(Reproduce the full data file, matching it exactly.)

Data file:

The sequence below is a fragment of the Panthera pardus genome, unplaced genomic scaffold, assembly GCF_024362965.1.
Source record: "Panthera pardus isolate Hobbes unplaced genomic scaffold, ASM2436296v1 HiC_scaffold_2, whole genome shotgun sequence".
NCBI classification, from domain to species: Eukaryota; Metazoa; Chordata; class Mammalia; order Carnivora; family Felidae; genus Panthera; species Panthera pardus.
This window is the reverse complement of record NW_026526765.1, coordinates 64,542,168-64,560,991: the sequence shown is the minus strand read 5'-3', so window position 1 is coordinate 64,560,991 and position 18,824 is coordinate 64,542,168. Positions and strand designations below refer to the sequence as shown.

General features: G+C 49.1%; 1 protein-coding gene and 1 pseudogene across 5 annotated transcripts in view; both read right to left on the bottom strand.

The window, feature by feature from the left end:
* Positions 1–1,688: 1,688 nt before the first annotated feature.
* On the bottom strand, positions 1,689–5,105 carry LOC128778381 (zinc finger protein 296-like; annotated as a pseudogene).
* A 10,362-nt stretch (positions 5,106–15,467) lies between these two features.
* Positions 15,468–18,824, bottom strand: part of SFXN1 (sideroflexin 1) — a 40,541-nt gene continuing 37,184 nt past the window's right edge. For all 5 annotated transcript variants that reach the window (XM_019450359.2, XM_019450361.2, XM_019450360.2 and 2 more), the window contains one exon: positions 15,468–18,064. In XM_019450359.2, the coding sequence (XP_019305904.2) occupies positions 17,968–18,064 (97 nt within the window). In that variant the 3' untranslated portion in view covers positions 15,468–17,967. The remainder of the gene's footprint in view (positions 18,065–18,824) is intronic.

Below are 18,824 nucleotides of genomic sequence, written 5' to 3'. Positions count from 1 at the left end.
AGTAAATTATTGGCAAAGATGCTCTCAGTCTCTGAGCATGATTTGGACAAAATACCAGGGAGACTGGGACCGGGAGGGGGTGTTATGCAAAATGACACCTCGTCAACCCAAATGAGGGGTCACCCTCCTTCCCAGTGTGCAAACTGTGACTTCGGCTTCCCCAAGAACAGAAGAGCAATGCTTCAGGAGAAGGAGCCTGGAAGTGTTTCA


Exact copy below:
The sequence below is a fragment of the Panthera pardus genome, unplaced genomic scaffold, assembly GCF_024362965.1.
Source record: "Panthera pardus isolate Hobbes unplaced genomic scaffold, ASM2436296v1 HiC_scaffold_2, whole genome shotgun sequence".
NCBI classification, from domain to species: Eukaryota; Metazoa; Chordata; class Mammalia; order Carnivora; family Felidae; genus Panthera; species Panthera pardus.
This window is the reverse complement of record NW_026526765.1, coordinates 64,542,168-64,560,991: the sequence shown is the minus strand read 5'-3', so window position 1 is coordinate 64,560,991 and position 18,824 is coordinate 64,542,168. Positions and strand designations below refer to the sequence as shown.

General features: G+C 49.1%; 1 protein-coding gene and 1 pseudogene across 5 annotated transcripts in view; both read right to left on the bottom strand.

The window, feature by feature from the left end:
* Positions 1–1,688: 1,688 nt before the first annotated feature.
* On the bottom strand, positions 1,689–5,105 carry LOC128778381 (zinc finger protein 296-like; annotated as a pseudogene).
* A 10,362-nt stretch (positions 5,106–15,467) lies between these two features.
* Positions 15,468–18,824, bottom strand: part of SFXN1 (sideroflexin 1) — a 40,541-nt gene continuing 37,184 nt past the window's right edge. For all 5 annotated transcript variants that reach the window (XM_019450359.2, XM_019450361.2, XM_019450360.2 and 2 more), the window contains one exon: positions 15,468–18,064. In XM_019450359.2, the coding sequence (XP_019305904.2) occupies positions 17,968–18,064 (97 nt within the window). In that variant the 3' untranslated portion in view covers positions 15,468–17,967. The remainder of the gene's footprint in view (positions 18,065–18,824) is intronic.

Below are 18,824 nucleotides of genomic sequence, written 5' to 3'. Positions count from 1 at the left end.
AGTAAATTATTGGCAAAGATGCTCTCAGTCTCTGAGCATGATTTGGACAAAATACCAGGGAGACTGGGACCGGGAGGGGGTGTTATGCAAAATGACACCTCGTCAACCCAAATGAGGGGTCACCCTCCTTCCCAGTGTGCAAACTGTGACTTCGGCTTCCCCAAGAACAGAAGAGCAATGCTTCAGGAGAAGGAGCCTGGAAGTGTTTCA